Title: Palo Alto: Stories
Author: James Franco
Genre: Fiction; Short Stories
Publisher: Scribner (Simon & Schuster)
Pub. Date: October 19, 2010
You may know James Franco as the actor (producer and director) who starred as the son of Green Goblin in Spiderman or as the stoner in Pineapple Express or as the love interest of Julia Roberts in Eat, Pray, Love (I haven't actually seen that movie but I gathered that was his role... I could be wrong).
Well, the actor who possesses quite the host of artistic outlets is now debuting his writing in a book of short stories based on the city he grew up in -- Palo Alto. I don't know anything about Palo Alto, so it's possible that what I got from the book is missing that little piece, but I wouldn't consider it a hindrance. His stories are (unfortunately) universal to teens all over the country. The stories are all somewhat related only in that they all focus on a core group of adolescents in Palo Alto. Each story is is narrated by a different person (with a couple duplicate narrators) and they make random appearances in each others' stories.
Now, Franco has received mixed reviews, but I really liked his style of writing. It was simple enough which made it engaging, but the messages were fairly profound. I really think, based on his literary style, that he will do well if he decides to write more. That being said, these stories were intense and explicit. They are certainly not for everyone, and I wouldn't recommend them for anyone who is very conservative. The teens in these stories are dealing with the drudgery that is adolescence, especially that of adolescents who get caught up in the worst situations with their peers. One of the ones that hit me the hardest was Chinatown which is actually broken up into three smaller stories. In this, a new Asian girl in town randomly loses her virginity to the narrator who then takes advantage of her by essentially pimping her out to boys throughout the city. She wearily complies, giving "blow jobs" to whomever she's told to, even having them line up one after another for her. This reminded me of a segment of Oprah in which they talked about this pandemic sexual attitude (or maybe lack of self-esteem) that has led to these self-deprecating and dangerous activities. I also know, due to my work in the field, that this type of behavior isn't uncommon in our adolescents, not even with just the "at risk" population.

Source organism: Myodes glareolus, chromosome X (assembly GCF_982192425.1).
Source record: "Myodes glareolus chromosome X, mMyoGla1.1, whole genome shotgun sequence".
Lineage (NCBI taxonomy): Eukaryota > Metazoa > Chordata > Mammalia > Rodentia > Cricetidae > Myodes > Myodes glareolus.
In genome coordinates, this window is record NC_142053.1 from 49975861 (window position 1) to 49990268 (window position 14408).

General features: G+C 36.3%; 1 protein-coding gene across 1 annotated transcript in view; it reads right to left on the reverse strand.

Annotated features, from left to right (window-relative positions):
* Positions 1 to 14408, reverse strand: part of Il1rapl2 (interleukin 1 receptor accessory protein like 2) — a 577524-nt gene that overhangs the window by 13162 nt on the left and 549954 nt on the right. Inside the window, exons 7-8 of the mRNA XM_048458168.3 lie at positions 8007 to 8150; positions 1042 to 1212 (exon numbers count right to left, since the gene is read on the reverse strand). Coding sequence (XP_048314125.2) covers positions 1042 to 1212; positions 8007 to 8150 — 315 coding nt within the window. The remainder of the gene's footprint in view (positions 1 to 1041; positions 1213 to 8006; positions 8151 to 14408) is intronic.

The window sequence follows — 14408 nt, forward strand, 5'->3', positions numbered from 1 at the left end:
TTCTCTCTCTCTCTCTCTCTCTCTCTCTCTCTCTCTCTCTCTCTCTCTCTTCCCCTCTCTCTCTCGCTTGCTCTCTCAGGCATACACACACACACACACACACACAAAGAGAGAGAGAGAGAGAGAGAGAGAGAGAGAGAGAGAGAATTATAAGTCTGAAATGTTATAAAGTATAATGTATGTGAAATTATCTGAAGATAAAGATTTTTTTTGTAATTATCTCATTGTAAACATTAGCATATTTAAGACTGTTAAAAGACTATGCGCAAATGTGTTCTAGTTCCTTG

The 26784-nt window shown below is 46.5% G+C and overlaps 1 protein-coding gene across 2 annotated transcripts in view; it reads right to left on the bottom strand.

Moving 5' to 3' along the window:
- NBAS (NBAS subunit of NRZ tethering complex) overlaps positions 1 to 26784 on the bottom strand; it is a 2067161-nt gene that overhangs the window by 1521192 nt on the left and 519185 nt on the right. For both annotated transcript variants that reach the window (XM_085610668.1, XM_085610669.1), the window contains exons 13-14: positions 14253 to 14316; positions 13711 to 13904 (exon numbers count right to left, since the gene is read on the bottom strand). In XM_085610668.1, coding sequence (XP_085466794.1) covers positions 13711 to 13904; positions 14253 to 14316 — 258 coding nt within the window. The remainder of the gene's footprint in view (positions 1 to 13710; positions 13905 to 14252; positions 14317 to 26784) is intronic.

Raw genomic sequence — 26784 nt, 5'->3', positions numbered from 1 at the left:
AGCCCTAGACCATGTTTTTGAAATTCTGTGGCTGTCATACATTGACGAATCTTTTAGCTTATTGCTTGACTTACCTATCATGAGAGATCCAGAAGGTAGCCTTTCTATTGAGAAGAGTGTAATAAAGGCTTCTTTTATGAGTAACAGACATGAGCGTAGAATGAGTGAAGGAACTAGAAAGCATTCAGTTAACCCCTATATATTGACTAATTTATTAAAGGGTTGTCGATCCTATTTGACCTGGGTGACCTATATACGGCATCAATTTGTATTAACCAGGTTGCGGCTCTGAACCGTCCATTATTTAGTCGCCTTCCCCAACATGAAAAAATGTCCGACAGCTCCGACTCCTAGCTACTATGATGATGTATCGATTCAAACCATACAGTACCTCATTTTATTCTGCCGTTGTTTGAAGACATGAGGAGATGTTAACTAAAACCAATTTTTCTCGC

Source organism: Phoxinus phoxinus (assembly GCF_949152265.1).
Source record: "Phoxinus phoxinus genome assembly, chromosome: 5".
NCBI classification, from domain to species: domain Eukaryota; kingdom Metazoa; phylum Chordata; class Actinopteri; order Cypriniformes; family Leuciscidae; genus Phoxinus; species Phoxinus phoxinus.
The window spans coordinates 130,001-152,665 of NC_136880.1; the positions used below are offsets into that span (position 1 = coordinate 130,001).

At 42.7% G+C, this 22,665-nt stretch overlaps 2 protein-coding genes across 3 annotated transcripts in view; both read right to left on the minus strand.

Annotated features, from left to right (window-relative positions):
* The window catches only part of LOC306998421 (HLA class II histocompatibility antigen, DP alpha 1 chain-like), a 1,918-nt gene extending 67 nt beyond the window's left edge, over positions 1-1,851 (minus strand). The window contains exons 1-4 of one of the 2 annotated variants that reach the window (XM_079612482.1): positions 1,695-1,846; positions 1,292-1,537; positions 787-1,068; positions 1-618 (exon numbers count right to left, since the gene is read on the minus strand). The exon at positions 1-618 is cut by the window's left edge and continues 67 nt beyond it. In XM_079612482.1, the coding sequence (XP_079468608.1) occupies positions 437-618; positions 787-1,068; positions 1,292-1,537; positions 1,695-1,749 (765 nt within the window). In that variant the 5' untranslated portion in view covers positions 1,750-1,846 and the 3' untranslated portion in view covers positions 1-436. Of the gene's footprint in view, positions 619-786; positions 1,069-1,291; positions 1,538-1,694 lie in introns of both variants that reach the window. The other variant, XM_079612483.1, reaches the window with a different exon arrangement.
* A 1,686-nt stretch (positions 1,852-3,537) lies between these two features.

Some of the stories involved issues of bullying. In American History a boy takes on the assignment in class of realistically acting out the role of a southern man during the civil war by pointing out the merits of slavery, only to later realize others didn't consider it an act and plan on avenging his words. In I Could Kill Someone, a victim of intense bullying makes the decision to kill a fellow classmate to end the torment.
Despite being about young adults, this is not a book for young adults. For those readers who dislike the aspect in young adult books of partying, sex, and drugs as regular activities, this may not be for you, because these stories are raw and in your face. But there's also a sad truth to these stories. One that makes me a little terrified to ever have a teenager of my own one day.
This was a quick read with each story averaging about 15 pages. And like I said, the writing style was engaging. As with any short story collections, there were a few where I'm not quite sure I *got* what the point of the story was, but overall I thought the book had a degree of acumen that Franco expressed well.
And on a happier note, if nothing else, this book allowed me to finally solve the mystery of the children's books author and illustrator I have been searching for years to identify!